The average days lost due to employee sickness differs around the world. This can be due to a variety of factors such as work ethic, cultural expectations, and how the cost of living varies across countries.
We assessed data from 28 countries and Israel came out as the country with the lowest average number of sick days from work with 3.9 days per year, per employee being taken off due to illness. This is the lowest of all the countries and could be down to the Israelis strong work ethic. The average salary in Israel is also typically lower than that of Europe and North America and the cost of living is higher than many other countries. Although the government covers sick leave, employees do not get 100% of their wage. All these factors could affect work absence as Israelis may not be able to afford missing work.
Germany has the highest absence from work with employees taking an average of 16.3 days per year off due to illness. Approximately two thirds of citizens are part of non-affiliated unions and the employment system prohibits discrimination against anyone in the workplace. These could be playing factors to the absence rate as employees may feel more comfortable calling in sick and taking time off as they are treated with more equality than other countries.
What can be concluded about sick leave in a working world?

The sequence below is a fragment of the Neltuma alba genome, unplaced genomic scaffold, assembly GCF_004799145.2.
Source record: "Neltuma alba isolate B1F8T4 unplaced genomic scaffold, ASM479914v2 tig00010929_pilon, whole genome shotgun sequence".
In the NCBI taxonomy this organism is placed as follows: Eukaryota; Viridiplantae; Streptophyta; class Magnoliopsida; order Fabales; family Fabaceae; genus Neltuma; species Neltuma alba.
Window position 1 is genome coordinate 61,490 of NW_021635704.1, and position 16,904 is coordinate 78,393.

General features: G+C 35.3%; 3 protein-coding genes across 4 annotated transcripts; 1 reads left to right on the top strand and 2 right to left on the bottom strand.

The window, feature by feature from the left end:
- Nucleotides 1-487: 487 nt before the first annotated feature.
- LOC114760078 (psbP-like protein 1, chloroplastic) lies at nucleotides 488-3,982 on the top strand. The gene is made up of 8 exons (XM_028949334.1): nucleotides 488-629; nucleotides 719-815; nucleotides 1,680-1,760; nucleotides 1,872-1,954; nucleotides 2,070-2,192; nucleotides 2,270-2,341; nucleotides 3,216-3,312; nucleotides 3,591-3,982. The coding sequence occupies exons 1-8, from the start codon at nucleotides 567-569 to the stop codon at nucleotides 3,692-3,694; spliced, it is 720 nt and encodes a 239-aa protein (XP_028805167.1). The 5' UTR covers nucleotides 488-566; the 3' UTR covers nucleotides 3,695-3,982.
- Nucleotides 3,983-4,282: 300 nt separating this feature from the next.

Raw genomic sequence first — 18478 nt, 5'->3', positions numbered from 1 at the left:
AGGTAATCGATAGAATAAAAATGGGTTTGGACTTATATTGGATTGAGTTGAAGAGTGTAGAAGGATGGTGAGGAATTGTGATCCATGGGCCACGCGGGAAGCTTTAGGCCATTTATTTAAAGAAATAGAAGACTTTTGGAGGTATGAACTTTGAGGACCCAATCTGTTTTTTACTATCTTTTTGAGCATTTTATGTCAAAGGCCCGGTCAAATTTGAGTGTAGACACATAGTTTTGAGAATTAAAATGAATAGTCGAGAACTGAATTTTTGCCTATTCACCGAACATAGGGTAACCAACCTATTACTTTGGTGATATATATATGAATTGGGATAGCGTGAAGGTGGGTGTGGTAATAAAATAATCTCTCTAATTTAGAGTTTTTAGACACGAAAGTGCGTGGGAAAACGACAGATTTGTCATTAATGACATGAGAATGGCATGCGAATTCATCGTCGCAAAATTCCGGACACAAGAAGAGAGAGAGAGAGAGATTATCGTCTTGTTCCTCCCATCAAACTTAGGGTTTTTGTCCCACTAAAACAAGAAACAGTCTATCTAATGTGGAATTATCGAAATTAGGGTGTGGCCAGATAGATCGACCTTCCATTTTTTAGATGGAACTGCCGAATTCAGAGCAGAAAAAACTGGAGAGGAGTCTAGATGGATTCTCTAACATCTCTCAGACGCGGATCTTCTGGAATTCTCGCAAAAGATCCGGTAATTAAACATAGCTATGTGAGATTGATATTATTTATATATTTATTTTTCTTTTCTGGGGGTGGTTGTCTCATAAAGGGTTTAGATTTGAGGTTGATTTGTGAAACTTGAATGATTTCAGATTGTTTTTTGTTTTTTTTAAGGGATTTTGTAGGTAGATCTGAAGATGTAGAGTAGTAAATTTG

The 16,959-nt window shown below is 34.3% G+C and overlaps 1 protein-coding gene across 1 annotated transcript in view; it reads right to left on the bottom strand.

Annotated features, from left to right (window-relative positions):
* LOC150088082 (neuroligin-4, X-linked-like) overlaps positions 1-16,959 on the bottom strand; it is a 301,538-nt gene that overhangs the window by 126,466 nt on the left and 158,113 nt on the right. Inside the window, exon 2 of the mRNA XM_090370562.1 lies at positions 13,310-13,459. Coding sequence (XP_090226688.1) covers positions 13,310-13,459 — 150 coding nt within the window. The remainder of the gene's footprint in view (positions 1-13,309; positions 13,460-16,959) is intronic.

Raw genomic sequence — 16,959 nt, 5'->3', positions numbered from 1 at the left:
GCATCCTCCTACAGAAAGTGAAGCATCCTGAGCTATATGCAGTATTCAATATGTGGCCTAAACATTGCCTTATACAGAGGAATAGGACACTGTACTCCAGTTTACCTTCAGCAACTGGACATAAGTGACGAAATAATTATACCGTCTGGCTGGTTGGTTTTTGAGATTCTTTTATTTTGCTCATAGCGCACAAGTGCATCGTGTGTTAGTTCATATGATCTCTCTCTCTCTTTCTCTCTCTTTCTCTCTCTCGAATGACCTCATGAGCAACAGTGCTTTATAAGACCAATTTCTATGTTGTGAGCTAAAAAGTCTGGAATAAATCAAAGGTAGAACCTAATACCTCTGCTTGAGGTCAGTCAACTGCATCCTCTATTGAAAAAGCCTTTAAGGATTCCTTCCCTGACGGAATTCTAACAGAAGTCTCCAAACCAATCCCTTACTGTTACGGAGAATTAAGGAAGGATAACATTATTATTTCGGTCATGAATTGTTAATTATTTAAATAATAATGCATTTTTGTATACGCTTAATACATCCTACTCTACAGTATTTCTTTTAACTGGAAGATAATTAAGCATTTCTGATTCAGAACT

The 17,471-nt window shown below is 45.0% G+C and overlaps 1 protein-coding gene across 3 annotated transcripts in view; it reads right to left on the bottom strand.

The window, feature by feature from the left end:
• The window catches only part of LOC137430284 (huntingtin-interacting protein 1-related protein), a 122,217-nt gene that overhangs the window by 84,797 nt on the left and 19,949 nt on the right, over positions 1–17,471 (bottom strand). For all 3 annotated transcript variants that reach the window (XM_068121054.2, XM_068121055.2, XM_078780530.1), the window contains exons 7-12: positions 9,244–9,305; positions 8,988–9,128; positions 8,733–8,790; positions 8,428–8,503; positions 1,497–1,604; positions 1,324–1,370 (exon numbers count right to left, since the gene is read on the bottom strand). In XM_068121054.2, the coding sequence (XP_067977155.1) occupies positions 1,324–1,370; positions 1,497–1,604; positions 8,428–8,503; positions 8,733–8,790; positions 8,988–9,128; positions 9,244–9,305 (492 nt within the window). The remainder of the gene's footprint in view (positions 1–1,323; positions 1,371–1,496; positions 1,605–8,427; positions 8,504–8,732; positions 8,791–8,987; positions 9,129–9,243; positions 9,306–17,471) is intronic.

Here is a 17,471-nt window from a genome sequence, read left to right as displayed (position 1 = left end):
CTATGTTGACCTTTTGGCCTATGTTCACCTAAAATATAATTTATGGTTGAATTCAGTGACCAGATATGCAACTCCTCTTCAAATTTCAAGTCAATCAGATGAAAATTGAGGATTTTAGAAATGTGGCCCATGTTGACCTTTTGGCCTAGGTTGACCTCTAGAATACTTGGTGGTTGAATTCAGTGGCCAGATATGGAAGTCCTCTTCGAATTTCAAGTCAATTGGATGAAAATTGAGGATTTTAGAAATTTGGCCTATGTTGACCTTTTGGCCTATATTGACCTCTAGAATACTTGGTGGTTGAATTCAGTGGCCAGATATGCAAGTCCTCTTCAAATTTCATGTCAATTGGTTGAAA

There are many factors that affect absence rates from work due to sickness, however there has been an overall decrease in sickness leave since the pandemic started in 2020 where working from home became the norm. As the world continues to fluctuate between working environments we expect these statistics to continue to change. Over the past few years the primary explanation for the reduction in sickness related leave from work can be explained by the covid outbreak, but many other factors can affect why people take time off work including age and job.
Methodology and sources
We compiled the data through researching the most up to date metrics associated with countries and industries. We looked into each country, and their overall sickness rate. We then focussed on United Kingdom specific regions, industries, and genders to portray how these vary nationally.